Chickens show empathy: Official
Chilling chick torture experiment proves hens hurt too
A crack team from the University of Bristol has demonstrated that chickens show empathy – or at least hens do when their chicks are being tortured with puffed air.
The researchers suggest that empathy "most probably evolved to facilitate parental care", so they decided to see whether mother hens "responded to an aversive stimulus directed at their chicks".
That adverse stimulus involved delivering "air puff to chicks", a treatment chillingly abbreviated to "APC". The mums' reaction was "increased heart rate and maternal vocalisation" which happened "exclusively during the APC treatment, even though chicks produced few distress vocalisations".
The scientists conclude: "The pronounced and specific reaction observed indicates that adult female birds possess at least one of the essential underpinning attributes of empathy."
Team member Jo Edgar, of Bristol Uni's School of Veterinary Sciences, said: "The extent to which animals are affected by the distress of others is of high relevance to the welfare of farm and laboratory animals. Our research has addressed the fundamental question of whether birds have the capacity to show empathic responses.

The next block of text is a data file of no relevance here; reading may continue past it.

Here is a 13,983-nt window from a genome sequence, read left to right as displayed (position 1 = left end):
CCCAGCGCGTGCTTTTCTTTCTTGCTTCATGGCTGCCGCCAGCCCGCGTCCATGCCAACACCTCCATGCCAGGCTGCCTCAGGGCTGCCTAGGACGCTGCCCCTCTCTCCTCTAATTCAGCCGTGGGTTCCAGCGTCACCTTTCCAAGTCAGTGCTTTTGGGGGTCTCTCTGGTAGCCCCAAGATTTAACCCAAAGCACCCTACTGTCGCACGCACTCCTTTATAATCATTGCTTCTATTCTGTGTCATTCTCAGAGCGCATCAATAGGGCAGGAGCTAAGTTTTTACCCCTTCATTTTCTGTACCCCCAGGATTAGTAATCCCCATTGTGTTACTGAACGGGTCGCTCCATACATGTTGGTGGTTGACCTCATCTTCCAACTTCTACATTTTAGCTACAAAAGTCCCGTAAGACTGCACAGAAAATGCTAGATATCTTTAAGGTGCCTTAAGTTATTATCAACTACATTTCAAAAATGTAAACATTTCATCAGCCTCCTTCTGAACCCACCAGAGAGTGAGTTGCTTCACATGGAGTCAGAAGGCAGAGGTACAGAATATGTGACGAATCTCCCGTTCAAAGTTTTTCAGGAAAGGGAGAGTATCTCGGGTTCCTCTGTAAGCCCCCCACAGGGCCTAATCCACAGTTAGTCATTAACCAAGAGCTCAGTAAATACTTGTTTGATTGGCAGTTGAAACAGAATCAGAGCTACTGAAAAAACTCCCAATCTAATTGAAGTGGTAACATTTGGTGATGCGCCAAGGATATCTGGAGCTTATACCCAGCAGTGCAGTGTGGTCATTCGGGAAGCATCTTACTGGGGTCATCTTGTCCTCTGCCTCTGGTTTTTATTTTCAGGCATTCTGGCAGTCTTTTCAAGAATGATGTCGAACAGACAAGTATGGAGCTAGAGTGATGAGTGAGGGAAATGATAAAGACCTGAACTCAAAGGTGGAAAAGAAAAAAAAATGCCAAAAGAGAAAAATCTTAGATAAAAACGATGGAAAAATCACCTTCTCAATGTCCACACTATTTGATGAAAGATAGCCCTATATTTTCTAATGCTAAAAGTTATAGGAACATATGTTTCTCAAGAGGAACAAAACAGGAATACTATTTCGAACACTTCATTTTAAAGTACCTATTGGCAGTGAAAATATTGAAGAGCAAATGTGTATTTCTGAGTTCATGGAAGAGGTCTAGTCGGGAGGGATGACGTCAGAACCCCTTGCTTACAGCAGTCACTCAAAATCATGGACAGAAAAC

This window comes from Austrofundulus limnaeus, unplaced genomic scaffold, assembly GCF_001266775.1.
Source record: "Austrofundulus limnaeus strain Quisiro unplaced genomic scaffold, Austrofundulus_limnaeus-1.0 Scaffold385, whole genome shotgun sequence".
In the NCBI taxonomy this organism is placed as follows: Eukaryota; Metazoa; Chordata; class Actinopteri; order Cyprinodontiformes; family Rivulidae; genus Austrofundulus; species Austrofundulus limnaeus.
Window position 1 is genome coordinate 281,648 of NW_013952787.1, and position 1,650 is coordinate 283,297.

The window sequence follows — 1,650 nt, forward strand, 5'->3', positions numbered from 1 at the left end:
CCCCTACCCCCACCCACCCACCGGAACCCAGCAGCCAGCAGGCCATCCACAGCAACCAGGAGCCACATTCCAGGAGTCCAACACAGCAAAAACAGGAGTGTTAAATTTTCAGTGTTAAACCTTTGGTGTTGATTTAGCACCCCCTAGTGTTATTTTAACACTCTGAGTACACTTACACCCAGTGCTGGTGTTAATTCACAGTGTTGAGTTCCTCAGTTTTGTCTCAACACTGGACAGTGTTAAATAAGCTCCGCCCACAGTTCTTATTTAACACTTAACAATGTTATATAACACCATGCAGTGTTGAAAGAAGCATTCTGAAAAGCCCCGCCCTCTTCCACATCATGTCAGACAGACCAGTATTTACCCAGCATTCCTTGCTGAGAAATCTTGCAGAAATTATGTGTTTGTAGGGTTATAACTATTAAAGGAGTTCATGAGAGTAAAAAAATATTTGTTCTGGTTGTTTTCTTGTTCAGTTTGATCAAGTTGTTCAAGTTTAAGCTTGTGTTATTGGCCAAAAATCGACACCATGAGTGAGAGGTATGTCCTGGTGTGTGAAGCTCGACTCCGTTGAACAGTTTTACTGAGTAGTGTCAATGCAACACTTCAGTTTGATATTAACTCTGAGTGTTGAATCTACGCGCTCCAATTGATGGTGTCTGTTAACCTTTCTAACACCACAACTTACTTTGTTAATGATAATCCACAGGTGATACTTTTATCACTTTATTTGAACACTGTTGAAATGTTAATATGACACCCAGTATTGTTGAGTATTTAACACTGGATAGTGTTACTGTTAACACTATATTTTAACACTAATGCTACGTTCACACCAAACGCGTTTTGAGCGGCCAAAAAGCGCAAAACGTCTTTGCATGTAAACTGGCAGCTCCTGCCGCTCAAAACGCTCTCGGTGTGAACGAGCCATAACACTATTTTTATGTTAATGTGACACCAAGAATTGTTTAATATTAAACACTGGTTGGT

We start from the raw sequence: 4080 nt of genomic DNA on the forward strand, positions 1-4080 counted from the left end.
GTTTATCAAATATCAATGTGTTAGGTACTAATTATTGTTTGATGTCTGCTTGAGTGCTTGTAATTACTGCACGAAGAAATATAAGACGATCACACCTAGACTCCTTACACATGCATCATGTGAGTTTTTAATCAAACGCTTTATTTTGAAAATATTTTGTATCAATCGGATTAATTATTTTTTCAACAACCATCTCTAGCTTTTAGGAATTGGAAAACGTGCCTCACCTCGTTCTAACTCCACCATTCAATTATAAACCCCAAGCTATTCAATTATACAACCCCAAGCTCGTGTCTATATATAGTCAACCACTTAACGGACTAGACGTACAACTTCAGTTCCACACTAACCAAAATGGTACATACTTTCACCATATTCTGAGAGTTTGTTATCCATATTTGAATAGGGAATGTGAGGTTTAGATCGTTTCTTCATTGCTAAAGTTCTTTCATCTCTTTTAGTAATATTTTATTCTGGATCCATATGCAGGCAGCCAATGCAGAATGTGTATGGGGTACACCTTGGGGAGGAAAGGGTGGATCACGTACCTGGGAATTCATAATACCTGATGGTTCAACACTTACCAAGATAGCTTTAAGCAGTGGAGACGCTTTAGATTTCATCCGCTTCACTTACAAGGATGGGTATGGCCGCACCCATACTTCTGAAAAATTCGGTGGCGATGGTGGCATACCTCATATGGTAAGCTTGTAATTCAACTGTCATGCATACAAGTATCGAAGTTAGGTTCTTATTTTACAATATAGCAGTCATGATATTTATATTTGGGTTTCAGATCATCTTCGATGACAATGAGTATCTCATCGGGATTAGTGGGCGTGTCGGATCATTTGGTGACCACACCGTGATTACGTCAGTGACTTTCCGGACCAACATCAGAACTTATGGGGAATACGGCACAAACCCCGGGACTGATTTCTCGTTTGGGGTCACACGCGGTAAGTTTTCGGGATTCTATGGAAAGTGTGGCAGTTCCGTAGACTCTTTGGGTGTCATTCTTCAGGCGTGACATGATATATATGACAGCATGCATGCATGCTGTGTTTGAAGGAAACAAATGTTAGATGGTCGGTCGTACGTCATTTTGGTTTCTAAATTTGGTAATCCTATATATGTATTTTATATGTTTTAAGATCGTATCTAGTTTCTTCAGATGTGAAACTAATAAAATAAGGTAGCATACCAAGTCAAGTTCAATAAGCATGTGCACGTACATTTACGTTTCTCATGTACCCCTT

"We found that adult female birds possess at least one of the essential underpinning attributes of 'empathy', the ability to be affected by, and share, the emotional state of another."
Quite how the findings impact on the UK's chicken breeding industry remains to be seen, but since the research was funded by the Biotechnology and Biological Research Council's Animal Welfare Initiative, we suspect a ban on subjecting chickens to APC is pretty much a certainty.
The abstract* of Avian maternal response to chick distress can be found down at the Proceedings of the Royal Society B. You'll need to pay for the full-fat, finger-lickin' good version. ®
* One of the paper's authors is listed as CJ Nicol. We assume this is the same Christine Nicol who previously had a hand in proving that cows bear grudges.
Sponsored: Today’s most dangerous security threats